The Reddish Egret is a locally common resident of expansive coastal bay and lagoon systems of southern North America, Central America, the northern extremities of South America (rare), and intervening islands. After decimation by the plume trade in the nineteenth century, populations subsequently protected under the Lacey Act have recovered and generally stabilized. However; this species remains the rarest ardeid in North America, with Texas representing a large portion of its worldwide range. Noteworthy characteristics of this species include plumage polymorphism, delayed maturation, low fecundity, high specificity in foraging and nesting habitats, restricted range, and small population size. One weakly differentiated subspecies is recognized, but only the nominate race occurs in Texas (Blake 1977, Howell and Webb 1995, Am. Ornithol. Union 1998).
DISTRIBUTION: In Texas, TBBA data indicate the Reddish Egret breeds along the entire length of the coastline. Inland breeding records for this species, although rare, were reported as possible on Lake Alice (Jim Wells County, 1988), probable on Eagle Lake Reservoir (Colorado County, 1989) and Lake Joe Pool (Tarrant/Dallas Counties, 1988), and confirmed northwest of Rosharon (Brazoria County, 1989) and on Lake Kemp (Baylor County, 1989). Breeding activity was associated with coastal bay habitat in 98% of TBBA records for this species, indicating the dependency of this egret on estuarine wetlands. Highest densities occurred along the southern half of the coastline (latilongs 25097, 26097, 27097, 28096, and 28097), corresponding to the transition from cordgrass (Spartina sp.)-dominated emergent marsh on the upper coast to unvegetated wind-tidal flats on the lower coast.
SEASONAL OCCURRENCE: The Reddish Egret is conspicuous in courtship and nesting behaviors due to its habitat requirements, even though it may comprise only a small percentage of individuals in large, multi-species colonies. Eighty-eight percent of the 219 TBBA records represent confirmed breeding. In Texas, the breeding season extends from early March until late July and occasionally early August (Oberholser 1974). Nesting generally is initiated later with decreasing latitude. Reported egg dates range from March 19 (Oberholser 1974) to July 28 (McMurry 1971).
The Reddish Egret is weakly migratory, with a general southward post-nuptial dispersal along the coast and into Mexico during winter. Late summer inland wandering , especially by young birds, is unpredictable and erratic but often follows major river courses into central and east Texas, especially during dry years when sandbars and mudflats are exposed during low flows. Birds banded in Texas have been recovered in Mexico, Guatemala, and El Salvador (Bent 1926, Telfair and Swepston 1987, Howell and Webb 1995, Paul unpubl.).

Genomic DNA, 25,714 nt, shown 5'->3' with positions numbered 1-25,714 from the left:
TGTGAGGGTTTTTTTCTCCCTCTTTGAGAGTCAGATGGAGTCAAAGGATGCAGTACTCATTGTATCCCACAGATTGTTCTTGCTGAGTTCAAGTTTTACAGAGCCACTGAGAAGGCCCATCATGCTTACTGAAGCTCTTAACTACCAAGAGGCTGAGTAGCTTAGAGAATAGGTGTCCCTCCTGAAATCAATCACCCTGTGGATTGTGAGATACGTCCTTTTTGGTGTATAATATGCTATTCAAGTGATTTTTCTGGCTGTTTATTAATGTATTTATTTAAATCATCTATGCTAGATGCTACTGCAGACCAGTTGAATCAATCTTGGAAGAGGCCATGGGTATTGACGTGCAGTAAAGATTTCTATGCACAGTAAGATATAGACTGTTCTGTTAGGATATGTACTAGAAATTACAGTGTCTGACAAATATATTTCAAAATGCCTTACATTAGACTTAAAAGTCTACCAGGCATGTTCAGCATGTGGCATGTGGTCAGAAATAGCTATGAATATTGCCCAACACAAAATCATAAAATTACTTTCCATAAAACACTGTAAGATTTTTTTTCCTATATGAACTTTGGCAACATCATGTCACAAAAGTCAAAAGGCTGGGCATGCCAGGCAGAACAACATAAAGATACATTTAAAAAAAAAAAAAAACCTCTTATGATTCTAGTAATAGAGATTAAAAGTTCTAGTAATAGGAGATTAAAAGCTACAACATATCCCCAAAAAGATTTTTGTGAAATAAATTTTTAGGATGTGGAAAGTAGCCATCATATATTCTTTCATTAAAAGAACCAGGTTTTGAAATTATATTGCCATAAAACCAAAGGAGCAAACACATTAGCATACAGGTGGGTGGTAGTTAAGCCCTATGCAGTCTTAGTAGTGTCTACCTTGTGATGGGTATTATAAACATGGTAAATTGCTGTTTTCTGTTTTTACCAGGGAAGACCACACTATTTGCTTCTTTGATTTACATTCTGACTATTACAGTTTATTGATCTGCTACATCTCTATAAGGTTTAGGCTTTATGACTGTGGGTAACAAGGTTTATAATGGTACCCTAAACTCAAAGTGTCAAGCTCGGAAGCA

BREEDING HABITAT: In Texas, Reddish Egrets utilize the few natural inter-bay islands, emergent shell reefs, and the increasing number of man-made islands created by dredged material (spoil) disposal for breeding. Oberholser (1974) reported that nests are constructed atop brushy Yucca-pricklypear (Opuntia) thickets on dry islands. Bent (1926) observed nesting in small trees, shrubs, and herbage, often over water. Nests consist of elevated flat platforms of sticks smoothly lined with finer twigs, rootlets, straws and grasses. Less frequently; more elaborate, deeply-cupped grass nests are constructed on the ground. The lack of vegetation on unconsolidated sediments of spoil islands and periodic deposition of additional dredged material may limit nest substrate availability.
STATUS: The current breeding range of the Reddish Egret in Texas, based on TBBA data, does not differ from that reported in historical accounts (Audubon 1843, Dresser 1866, Carroll 1909, Pearson 1918,1922, Camp 1922, Bent 1926). The Laguna Madre has consistently accounted for the majority of the Texas population and prior to the 1960s, the majority of Reddish Egrets in Texas bred in one colony, Green Island, located in the lower Laguna Madre (Farmer 1991). Since that time, the population center has shifted northward to Corpus Christi and associated bay systems of the central coast. This shift may be due to pesticide contamination along the highly agricultural lower coast and to the increasing number of spoil islands along the central coast.
Large fluctuations in the statewide abundance and distribution of this egret during the past 4 decades are primarily due to natural and anthropogenic impacts to the Green Island colony (Paul 1991). Trend analysis of Texas Colonial Waterbird survey data (Lange unpubl.) reveal a population peak at the beginning of the 1980s with a subsequent decrease in numbers concurrent with an increase in colony numbers. In 1974, Oberholser reported the species was declining on the upper coast. A 1990 survey (TCWS 1990) estimated 1500 Reddish Egret pairs in Texas, with 500 pairs present on Green Island. The percentage of TBBA records corresponding to Texas Colonial Waterbird Census (TPWD 1978) regions are distributed as: upper coast 30%, middle coast 41%, and lower coast 29%. Analysis of Breeding Bird Survey data (Sauer et al. 1997) suggests a similar distribution, although sample sizes were small.
Due to its ecological specificity and small population size, the Reddish Egret is currently a “Category 2” species for listing under the Endangered Species Act (Dept. Inter. 1989) and listed as “Threatened” by the Texas Parks and Wildlife Department (1993).
Text by Daniel Jones (ca 1998)
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